The overwhelming grief felt by Whittier Police Chief Jeff Piper following the brutal killing Monday of Officer Keith Boyer is understandable. But public officials need to be held accountable for false or misleading statements that are calculated to sway opinion on important policy matters, even if those comments come during times of great duress. And unfortunately, Piper misused the occasion of Boyer’s traumatic death to lash out at recent criminal justice reforms.
"We need to wake up,” he said. “Enough is enough. You’re passing these propositions, you’re creating these laws.... It’s not good for our community [and] it’s not good for our officers.”
The outburst against laws adopted by the Legislature and the voters might have been forgivable had alleged killer Michael C. Mejia been paroled under last November’s Proposition 57, or released earlier than planned because his felony was changed to a misdemeanor under 2014’s Proposition 47, or otherwise at large because of some supposed defect in AB 109, the 2011 “realignment” law that assigned more criminal justice responsibilities to counties.
But none of those things were true, nor was Mejia the beneficiary of “early release.” The parole process restored by Proposition 57 hasn’t even kicked in yet, and Mejia had served his full time in prison for car theft, a crime unaffected by Proposition 47. AB 109 — despite the assertions of law enforcement leaders, elected officials and far too many news outlets that ought to know better — neither mandates nor permits “early release” from prison or jail.
Californians have been hearing complaints about criminal justice reform for years from officials who are uncomfortable with changing their practices or taking on new responsibilities for dealing with dangerous offenders. Los Angeles County Sheriff Jim McDonnell complained about reform measures in October, following the slaying of Sgt. Steve Owen in Lancaster — and again on Monday after Boyer’s death. Earlier on, the once-viable Republican Abel Maldonado centered his abortive election challenge to Gov. Jerry Brown on the provably false assertion that a host of killers had been allowed to commit their crimes because of AB 109. More generally, police have offered the specious assertion that a shift in public opinion away from tough-on-crime measures and toward more thoughtful outcome-oriented public safety policies have contributed to attacks on police officers.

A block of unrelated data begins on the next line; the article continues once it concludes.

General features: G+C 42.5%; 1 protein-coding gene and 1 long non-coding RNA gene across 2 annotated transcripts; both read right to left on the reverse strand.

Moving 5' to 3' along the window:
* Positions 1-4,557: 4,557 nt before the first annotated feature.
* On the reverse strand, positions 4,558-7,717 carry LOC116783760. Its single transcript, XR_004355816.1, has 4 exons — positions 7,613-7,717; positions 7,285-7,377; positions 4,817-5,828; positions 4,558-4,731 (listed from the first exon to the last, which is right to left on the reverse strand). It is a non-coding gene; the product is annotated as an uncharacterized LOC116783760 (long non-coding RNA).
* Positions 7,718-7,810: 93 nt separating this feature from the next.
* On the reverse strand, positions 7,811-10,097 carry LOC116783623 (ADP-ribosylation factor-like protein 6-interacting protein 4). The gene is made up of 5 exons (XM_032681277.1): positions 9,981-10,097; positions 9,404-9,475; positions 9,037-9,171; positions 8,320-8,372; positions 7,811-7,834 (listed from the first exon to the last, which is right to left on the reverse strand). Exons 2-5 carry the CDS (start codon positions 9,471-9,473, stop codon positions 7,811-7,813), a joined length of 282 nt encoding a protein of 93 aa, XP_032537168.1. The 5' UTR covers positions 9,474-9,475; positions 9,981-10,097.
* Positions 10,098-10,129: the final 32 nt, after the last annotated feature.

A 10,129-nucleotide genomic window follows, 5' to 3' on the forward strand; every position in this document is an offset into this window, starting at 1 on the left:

Like Maldonado’s ill-chosen examples, Mejia had been not been released from prison any earlier than he would have been before any of the allegedly dangerous reforms. Under AB 109 he was supervised after prison not by state parole officers but by Los Angeles County probation officers. And when Mejia violated the terms of his probation — repeatedly — the county officers had several options for dealing with his violations, including sending him to jail for 10 days and seeking to revoke his supervised release.
Certainly something went wrong. After repeated punishment he was still free to allegedly commit at least one murder. So — were there shortcomings in his county supervision, as there so often are with state parole supervision? If so, that’s what should be targeted, criticized and fixed, not the underlying reform that empowers counties to better manage their criminal populations.
Although it wasn’t the case with Mejia, AB 109 does mandate that some criminals convicted of less-serious crimes do their time in county jail instead of state prison — and some county jails are at capacity, which requires sheriffs to make decisions about whom to release before their terms expire. So it is certainly possible that a sheriff could choose to release an AB 109 felon before his or her full term expires.
Yet few counties do release felons from jail early, preferring instead to release misdemeanor inmates before their full six-month terms in order to provide enough space for felons. Most California sheriffs, including McDonnell, keep AB 109 inmates for their full felony terms.
Criminal justice reform puts those sheriffs, along with chief probation officers, boards of supervisors and other county officials, in the driver’s seat. They now have the ability to manage jail populations by assessing and comparing the risk of accused and convicted offenders to flee or commit new crimes. They have a range of options for overseeing them on parole-like community supervision. They can measure the impact of rehabilitation programs and respond accordingly.
Results in some parts of California — San Diego, for example, where crime is at the lowest rate in years and continues to drop — are good. In Los Angeles County and its constituent cities, officials seem overwhelmed by the size of their caseload and the scope of their challenge. Their frustration is understandable. But that does not alter their duty to accurately and dispassionately lay out the facts.